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Dianne Mehany Comments on Foreign Gift and Trust Reporting Penalties in Tax Notes

October 8, 2019, Tax Notes

The IRS has been accused of taking an aggressive approach under a provision imposing penalties for failure to file information on foreign gifts.

. . .

“Some of us would believe that this provision has been slightly weaponized,” Dianne Mehany of Caplin & Drysdale said. “We all live in a climate right now where foreign touches are seen as having a nefarious purpose. . . . It is up to [practitioners] to combat that presumption.”

Mehany spoke at the American Bar Association Section of Taxation meeting in San Francisco on October 5.

. . .

Mehany said she has seen the IRS assess up to 20 years of penalties for the nonfiling of Form 3520-A and Form 3520. She also relayed allegations related to undistributed net income (UNI) and distributable net income (DNI) rules for non-grantor trusts, posing them in a hypothetical involving the receipt of $10, where only $2 may be from current income, but all $10 is viewed as an accumulated distribution.

“With the UNI/DNI rules it's . . . ’Oh, it’s $10. It’s taxed, and there’s a supposed interest charge.’ It's much like the [passive foreign investment company] rules that are now going to apply. There’s been some allegations [of cases where] 100 percent is subject to this DNI/UNI. You’re getting $10, and then you are telling your client, ‘Actually you got 10 cents, and the IRS is getting $9.90,’” Mehany said, cautioning practitioners to keep adequate records about the type of trust, distribution, and reporting that is required.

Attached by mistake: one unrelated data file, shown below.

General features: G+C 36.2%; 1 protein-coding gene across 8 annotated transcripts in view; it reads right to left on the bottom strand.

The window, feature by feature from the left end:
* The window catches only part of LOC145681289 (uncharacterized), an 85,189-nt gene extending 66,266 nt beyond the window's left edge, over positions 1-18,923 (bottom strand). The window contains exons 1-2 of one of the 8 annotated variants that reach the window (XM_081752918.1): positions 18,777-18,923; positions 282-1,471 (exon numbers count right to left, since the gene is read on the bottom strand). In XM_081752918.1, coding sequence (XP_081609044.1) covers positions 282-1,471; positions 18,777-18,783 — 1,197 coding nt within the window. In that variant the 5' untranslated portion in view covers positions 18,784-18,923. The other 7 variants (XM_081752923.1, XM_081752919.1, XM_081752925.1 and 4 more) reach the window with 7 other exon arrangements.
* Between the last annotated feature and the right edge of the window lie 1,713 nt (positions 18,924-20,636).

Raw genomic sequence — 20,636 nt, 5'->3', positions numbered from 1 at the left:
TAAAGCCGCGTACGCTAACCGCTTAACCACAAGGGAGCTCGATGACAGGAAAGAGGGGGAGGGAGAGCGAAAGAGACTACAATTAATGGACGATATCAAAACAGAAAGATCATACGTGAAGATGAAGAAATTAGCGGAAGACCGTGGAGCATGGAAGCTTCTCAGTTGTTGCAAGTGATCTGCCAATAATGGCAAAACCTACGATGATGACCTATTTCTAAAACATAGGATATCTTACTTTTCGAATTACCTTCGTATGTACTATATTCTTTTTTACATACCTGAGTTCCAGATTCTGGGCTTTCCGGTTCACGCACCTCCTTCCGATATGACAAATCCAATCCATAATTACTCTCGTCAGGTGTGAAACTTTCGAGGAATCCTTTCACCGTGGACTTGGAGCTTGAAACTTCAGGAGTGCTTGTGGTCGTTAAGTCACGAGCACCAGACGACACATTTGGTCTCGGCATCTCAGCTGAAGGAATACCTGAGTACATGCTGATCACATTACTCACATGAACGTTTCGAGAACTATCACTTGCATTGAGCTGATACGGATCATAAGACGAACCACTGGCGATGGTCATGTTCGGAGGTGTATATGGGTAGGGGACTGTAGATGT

Although abatement procedures exist under IRM for Form 3520 penalties if reasonable cause is met, Colasanto argued that it is difficult for taxpayers to rid themselves of the penalties.

Mehany added that taxpayers can benefit from accountants providing signed affidavits to avoid the penalties. But she said she has witnessed cases in which an accountant took full responsibility, but the IRS viewed the accountant as unqualified because they were not an international expert and therefore facts were insufficient to establish reasonable cause.

“That is ridiculous,” Mehany said. “We’ve even seen responses where [the IRS says,] ‘Oh, you were trying to shop for a cheaper accountant.’ OK, I try and shop for cheaper everything. . . . Cheaper does not necessarily mean that you don’t have reasonable cause.”

For the full article, please visit Tax Notes’ website (subscription required).


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